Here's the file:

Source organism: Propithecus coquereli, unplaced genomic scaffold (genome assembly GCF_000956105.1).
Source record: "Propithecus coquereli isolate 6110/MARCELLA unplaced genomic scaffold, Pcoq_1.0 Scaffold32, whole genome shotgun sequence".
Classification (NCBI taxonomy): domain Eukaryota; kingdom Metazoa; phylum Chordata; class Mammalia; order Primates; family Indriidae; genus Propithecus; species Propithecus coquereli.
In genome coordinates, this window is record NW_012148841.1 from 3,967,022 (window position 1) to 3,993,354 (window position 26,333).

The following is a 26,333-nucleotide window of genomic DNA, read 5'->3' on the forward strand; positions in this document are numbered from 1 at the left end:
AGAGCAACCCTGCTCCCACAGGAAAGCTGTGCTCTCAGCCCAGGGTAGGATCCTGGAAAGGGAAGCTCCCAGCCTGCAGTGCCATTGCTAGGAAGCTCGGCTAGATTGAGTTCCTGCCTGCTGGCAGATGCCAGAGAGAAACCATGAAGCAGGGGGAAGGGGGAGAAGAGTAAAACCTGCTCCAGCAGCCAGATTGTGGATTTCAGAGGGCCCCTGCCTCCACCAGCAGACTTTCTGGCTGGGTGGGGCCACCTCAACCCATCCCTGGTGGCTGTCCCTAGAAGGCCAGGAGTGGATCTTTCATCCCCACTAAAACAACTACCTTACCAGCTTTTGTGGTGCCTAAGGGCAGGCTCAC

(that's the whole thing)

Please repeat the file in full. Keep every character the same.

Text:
Source organism: Propithecus coquereli, unplaced genomic scaffold (genome assembly GCF_000956105.1).
Source record: "Propithecus coquereli isolate 6110/MARCELLA unplaced genomic scaffold, Pcoq_1.0 Scaffold32, whole genome shotgun sequence".
Classification (NCBI taxonomy): domain Eukaryota; kingdom Metazoa; phylum Chordata; class Mammalia; order Primates; family Indriidae; genus Propithecus; species Propithecus coquereli.
In genome coordinates, this window is record NW_012148841.1 from 3,967,022 (window position 1) to 3,993,354 (window position 26,333).

The following is a 26,333-nucleotide window of genomic DNA, read 5'->3' on the forward strand; positions in this document are numbered from 1 at the left end:
AGAGCAACCCTGCTCCCACAGGAAAGCTGTGCTCTCAGCCCAGGGTAGGATCCTGGAAAGGGAAGCTCCCAGCCTGCAGTGCCATTGCTAGGAAGCTCGGCTAGATTGAGTTCCTGCCTGCTGGCAGATGCCAGAGAGAAACCATGAAGCAGGGGGAAGGGGGAGAAGAGTAAAACCTGCTCCAGCAGCCAGATTGTGGATTTCAGAGGGCCCCTGCCTCCACCAGCAGACTTTCTGGCTGGGTGGGGCCACCTCAACCCATCCCTGGTGGCTGTCCCTAGAAGGCCAGGAGTGGATCTTTCATCCCCACTAAAACAACTACCTTACCAGCTTTTGTGGTGCCTAAGGGCAGGCTCAC